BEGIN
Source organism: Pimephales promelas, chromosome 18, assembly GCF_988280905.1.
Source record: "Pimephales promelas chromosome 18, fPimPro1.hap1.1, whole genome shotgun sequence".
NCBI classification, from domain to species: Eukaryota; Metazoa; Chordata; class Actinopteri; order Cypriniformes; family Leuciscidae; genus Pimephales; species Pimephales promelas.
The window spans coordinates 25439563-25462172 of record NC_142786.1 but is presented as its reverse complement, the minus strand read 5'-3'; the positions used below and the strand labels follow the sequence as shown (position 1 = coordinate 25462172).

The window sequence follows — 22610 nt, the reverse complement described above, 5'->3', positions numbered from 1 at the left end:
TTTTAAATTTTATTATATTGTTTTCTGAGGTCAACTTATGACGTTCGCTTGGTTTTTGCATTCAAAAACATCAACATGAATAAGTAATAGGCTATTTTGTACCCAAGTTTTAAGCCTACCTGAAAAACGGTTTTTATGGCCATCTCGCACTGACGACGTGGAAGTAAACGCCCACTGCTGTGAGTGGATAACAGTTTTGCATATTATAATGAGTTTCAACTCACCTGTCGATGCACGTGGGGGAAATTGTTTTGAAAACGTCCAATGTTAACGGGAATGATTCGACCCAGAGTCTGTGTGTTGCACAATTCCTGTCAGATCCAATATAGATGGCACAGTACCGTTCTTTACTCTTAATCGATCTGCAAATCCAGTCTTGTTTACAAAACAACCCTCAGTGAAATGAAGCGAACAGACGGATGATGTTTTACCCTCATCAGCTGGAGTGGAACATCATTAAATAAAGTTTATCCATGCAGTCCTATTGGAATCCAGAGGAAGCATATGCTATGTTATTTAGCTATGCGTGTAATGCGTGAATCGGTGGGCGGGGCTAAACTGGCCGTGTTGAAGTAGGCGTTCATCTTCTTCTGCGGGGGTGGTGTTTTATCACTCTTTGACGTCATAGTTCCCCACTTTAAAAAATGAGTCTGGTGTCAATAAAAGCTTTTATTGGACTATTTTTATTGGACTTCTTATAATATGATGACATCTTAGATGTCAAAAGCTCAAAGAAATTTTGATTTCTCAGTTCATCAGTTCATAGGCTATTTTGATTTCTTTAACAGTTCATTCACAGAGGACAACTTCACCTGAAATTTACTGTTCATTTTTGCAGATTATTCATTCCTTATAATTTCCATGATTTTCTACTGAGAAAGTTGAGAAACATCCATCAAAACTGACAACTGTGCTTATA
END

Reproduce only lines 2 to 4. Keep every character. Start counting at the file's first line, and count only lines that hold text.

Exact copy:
Source record: "Pimephales promelas chromosome 18, fPimPro1.hap1.1, whole genome shotgun sequence".
NCBI classification, from domain to species: Eukaryota; Metazoa; Chordata; class Actinopteri; order Cypriniformes; family Leuciscidae; genus Pimephales; species Pimephales promelas.
The window spans coordinates 25439563-25462172 of record NC_142786.1 but is presented as its reverse complement, the minus strand read 5'-3'; the positions used below and the strand labels follow the sequence as shown (position 1 = coordinate 25462172).